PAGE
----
There has been a gap of six years between your first directorial venture and Shivaay.

I was busy with my acting assignments, but simultaneously I have been working on Shivaay during the last one year.

Why did you decide to present the Marathi film Vitti Dandu?

The script and the story was very nice. It’s a very touching story about a grandfather and his grandson. People have reacted very positively to it.

Kajol’s Dilwale Dulhaniya Le Jayenge will complete 1000 shows in Mumbai’s Maratha Mandir on December 12. Have you watched the film?

Honestly, I have not seen the film. There’s no reason in particular, it’s just that I did not get the time. I hardly see my own films too. I prefer international cinema, but now, I do watch some Hindi films as I want to know the kind of films that people are making.

What is your opinion about two big stars coming together in a film?

There was a particular era in Hindi cinema, when that used to happen. But today, it’s very difficult to get a script that balances the roles of the actors. Besides, the money involved in such a project will be so high, that it is unaffordable. Still, I am not saying that is impossible, but it’s difficult.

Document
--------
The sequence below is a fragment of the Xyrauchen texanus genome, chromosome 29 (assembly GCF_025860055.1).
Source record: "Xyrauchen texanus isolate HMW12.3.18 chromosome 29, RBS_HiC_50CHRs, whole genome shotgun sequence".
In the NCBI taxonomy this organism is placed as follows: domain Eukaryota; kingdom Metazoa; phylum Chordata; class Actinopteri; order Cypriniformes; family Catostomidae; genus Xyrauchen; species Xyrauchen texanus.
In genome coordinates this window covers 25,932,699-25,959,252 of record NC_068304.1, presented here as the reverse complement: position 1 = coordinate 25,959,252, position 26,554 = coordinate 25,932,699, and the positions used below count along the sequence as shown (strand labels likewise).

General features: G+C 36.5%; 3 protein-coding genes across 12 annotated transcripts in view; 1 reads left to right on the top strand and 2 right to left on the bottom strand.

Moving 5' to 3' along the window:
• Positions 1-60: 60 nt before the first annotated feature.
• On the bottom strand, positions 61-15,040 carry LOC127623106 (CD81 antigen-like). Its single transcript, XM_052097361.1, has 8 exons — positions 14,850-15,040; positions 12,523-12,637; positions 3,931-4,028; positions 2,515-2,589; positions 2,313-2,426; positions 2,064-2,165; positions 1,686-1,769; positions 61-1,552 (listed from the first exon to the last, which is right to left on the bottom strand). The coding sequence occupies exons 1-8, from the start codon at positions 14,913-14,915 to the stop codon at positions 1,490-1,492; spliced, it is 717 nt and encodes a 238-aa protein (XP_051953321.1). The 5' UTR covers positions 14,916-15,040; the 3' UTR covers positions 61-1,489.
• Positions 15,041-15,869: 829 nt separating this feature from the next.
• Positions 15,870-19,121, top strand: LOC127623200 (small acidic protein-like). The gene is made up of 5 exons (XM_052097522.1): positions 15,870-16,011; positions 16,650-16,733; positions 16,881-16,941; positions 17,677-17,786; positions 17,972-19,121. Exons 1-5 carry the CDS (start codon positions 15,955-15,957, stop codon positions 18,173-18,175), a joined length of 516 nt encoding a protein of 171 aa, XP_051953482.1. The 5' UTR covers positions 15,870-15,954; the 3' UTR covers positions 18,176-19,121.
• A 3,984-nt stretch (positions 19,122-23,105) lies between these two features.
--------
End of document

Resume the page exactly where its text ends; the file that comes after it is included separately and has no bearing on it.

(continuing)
What’s the status of Prakash Jha’s films that you are presenting?

He’s still working on the scripts of Raajneeti 2 and Satsang. The idea of Satsang is interesting and if the script works out I will be acting in it.
When you sign a film, do you think of the box-office prospects of the film?
n Yes, that is an important element that bothers you.

Amongst all the films that you have done, which has had the maximum impact on you?

Playing Bhagat Singh’s character affected me the most. It is exemplary and truly noteworthy, and comes as a shock when you learn about the sacrifices that he made for the country.

Who has been your constant companion and guiding light in your journey to stardom?

I don’t know. People attribute their success to others, but I feel it’s myself. My inspiration has been my father and I have got full support from my family. But having said that, ultimately everything depends on the amount of hardwork you put in to achieve your goals.

Do you feel that you have yet to master some skills?

Every time before giving a shot, I wonder whether I will be able to do it. That insecurity is always there and is something that keeps me on my toes.

Any regrets?

There are no regrets. Whatever I have done, either good or bad, I have always learnt something from it and I try not to repeat the same mistakes again.